Reach Isles :: luxury living in Second Life®

Musings on SL geolocation

May 28, 2009 by reacher · Leave a Comment 

Taking a departure from blogging on land topics, I thought I’d share some thoughts on computer networks that might help those of you who are planning to setup webservers for your Second Life business applications. What I mean by this is, webservers that communicate with scripted prims inside of SL, and vice versa. A common use is to have a scripted prim in-world communicate with a web-enabled database out of world, via XML-RPC and/or HTTP.

At Reach Isles we use this technology to keep track of data gathered in-world, such as visitors to our land parcels for sale. It is also the foundation for the ATM-like payment system we are working on, that will allow our customers to pay their tiers in-world from a kiosk. The interface remains in-world, but the actual data is stored safely out of world on our server’s database.

The importance of geolocation:

If you’re considering setting up a similar server, and want it to be highly available and reliable, you probably want to rent server space at a hosting facility, which offers benefits like climate control, uninterruptable power, and a redundant network backbone to draw upon. i.e, don’t store the server in your basement. ;) So then the question becomes, who to rent from? A natural choice might be to choose a provider in your local area, but that might not be the most logical choice. Consider instead who will be using the server – avatars inside SL, via the scripted prims you’ve setup on your sim there. While the people behind the avatars come from all over the world, the SL simulators do not. They are stored in datacenters in Dallas, TX, with a smaller subset in Phoenix, AZ. What matters is the exchange of data between the simulators and webserver. Thus storing the webserver close to the sims will make your scripted applications faster and more reliable when they need to interact with the server out of world.

So a server hosted in Dallas is obviously a great choice, as would be any nearby location.The less distance your data has to travel over the Internet, the faster the applications will work, and they will also be less prone to network outages on the Internet which may sever the connection between your webserver and Second Life sim. Our webserver is hosted with ServerBeach, whose service and prices are great, but more importantly they offer a free choice of datacenters around the United States, including one in San Antonio, TX, just a short hop away from Dallas.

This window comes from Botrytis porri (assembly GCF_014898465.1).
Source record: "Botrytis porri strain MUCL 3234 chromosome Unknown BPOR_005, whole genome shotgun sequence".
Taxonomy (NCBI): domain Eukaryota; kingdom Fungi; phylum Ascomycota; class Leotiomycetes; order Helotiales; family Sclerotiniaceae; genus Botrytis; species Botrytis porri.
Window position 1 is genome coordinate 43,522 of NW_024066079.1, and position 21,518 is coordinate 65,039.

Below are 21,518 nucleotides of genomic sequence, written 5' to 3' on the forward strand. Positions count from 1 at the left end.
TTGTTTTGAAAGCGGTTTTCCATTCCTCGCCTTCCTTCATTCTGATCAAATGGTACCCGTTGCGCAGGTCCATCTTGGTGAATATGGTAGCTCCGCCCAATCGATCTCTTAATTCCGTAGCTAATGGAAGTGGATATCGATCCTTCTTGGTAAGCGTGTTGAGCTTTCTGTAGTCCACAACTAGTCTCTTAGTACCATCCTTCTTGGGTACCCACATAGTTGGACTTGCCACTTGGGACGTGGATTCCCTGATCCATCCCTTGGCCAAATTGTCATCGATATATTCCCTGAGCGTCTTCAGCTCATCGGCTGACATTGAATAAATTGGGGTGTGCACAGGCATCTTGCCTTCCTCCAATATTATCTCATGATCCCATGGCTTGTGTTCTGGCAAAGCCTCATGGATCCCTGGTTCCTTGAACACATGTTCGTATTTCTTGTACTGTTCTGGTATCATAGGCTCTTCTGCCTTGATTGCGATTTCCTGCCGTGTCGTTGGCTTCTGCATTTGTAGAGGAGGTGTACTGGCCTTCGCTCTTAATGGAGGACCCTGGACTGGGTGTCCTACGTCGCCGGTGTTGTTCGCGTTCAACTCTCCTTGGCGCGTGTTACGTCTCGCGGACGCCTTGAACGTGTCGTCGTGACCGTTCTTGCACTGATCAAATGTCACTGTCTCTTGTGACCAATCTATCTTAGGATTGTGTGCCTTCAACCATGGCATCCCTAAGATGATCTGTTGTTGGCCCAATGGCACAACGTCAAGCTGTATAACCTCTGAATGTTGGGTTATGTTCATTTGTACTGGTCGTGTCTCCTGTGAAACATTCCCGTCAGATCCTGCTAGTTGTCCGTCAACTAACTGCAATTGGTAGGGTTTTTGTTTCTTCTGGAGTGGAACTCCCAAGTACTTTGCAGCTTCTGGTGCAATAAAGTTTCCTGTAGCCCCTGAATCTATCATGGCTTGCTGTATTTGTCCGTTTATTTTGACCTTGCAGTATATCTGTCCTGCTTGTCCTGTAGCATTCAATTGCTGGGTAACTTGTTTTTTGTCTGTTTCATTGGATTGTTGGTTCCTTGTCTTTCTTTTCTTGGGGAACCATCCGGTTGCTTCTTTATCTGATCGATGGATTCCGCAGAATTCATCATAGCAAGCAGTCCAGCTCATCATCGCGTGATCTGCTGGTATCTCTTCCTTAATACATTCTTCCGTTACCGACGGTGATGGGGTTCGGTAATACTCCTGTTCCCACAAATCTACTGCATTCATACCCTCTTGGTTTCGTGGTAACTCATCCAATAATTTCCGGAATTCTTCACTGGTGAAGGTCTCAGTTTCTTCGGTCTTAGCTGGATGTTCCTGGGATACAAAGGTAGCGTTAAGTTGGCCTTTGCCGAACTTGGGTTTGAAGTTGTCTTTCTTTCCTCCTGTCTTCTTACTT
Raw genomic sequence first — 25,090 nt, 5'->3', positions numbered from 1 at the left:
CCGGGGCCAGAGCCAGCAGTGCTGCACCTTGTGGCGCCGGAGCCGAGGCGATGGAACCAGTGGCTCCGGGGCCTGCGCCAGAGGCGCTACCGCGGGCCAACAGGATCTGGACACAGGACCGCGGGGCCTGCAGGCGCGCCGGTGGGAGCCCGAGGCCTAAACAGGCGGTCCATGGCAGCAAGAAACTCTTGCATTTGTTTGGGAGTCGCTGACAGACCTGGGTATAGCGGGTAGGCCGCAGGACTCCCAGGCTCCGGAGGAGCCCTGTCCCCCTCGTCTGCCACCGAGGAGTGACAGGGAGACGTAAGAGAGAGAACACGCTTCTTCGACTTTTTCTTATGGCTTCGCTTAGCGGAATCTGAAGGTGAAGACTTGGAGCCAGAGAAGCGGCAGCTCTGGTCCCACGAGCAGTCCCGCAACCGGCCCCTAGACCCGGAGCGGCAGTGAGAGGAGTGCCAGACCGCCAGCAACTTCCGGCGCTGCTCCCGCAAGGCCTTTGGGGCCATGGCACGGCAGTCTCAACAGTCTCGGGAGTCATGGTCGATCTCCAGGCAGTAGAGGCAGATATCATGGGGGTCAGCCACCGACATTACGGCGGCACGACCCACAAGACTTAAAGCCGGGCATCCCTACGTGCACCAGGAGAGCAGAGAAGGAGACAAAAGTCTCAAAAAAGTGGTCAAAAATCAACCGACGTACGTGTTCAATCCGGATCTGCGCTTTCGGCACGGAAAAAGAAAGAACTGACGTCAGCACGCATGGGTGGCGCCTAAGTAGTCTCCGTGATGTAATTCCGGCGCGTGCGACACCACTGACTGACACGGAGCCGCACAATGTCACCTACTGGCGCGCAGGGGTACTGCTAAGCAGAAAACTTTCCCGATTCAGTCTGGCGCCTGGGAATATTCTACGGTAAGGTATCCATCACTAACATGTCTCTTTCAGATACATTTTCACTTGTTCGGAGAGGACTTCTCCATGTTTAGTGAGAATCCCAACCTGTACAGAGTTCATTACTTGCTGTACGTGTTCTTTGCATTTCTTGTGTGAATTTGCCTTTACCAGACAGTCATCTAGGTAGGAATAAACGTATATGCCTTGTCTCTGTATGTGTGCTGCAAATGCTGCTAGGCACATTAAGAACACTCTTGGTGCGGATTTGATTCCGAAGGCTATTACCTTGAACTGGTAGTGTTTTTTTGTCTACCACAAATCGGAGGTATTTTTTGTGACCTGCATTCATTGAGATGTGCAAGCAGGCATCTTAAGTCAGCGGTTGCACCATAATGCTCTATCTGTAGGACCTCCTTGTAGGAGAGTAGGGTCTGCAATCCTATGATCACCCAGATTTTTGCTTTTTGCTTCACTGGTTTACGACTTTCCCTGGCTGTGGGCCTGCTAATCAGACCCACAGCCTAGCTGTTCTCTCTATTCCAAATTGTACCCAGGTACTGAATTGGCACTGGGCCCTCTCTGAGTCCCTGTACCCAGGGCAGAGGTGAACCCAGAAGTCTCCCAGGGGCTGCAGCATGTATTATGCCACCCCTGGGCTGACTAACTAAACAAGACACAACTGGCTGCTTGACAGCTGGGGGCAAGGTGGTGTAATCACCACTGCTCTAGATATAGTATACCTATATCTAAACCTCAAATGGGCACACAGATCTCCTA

We can use a software tool called ping to trace the round-trip time of network packets from our server to one of our SL sims.

$ ping
PING ( 56(84) bytes of data.
64 bytes from ( icmp_seq=1 ttl=58 time=8.24 ms
64 bytes from ( icmp_seq=2 ttl=58 time=8.28 ms
64 bytes from ( icmp_seq=3 ttl=58 time=8.14 ms
64 bytes from ( icmp_seq=4 ttl=58 time=8.08 ms
64 bytes from ( icmp_seq=5 ttl=58 time=8.02 ms
--- ping statistics ---
5 packets transmitted, 5 received, 0% packet loss, time 4006ms
rtt min/avg/max/mdev = 8.024/8.156/8.287/0.138 ms

What this shows is that it takes only about 8 milliseconds for a packet to travel over the Internet from our server to a sim and back, which is incredibly fast. It takes about 17 times longer to communicate with a server in London, and 40 times longer for a server in Sydney, Australia. Not to mention the additional physical distance – any network trouble or outages between Dallas and those locations will cause trouble for your in-world applications, and thus your users.


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Reach Isles :: luxury living in Second Life®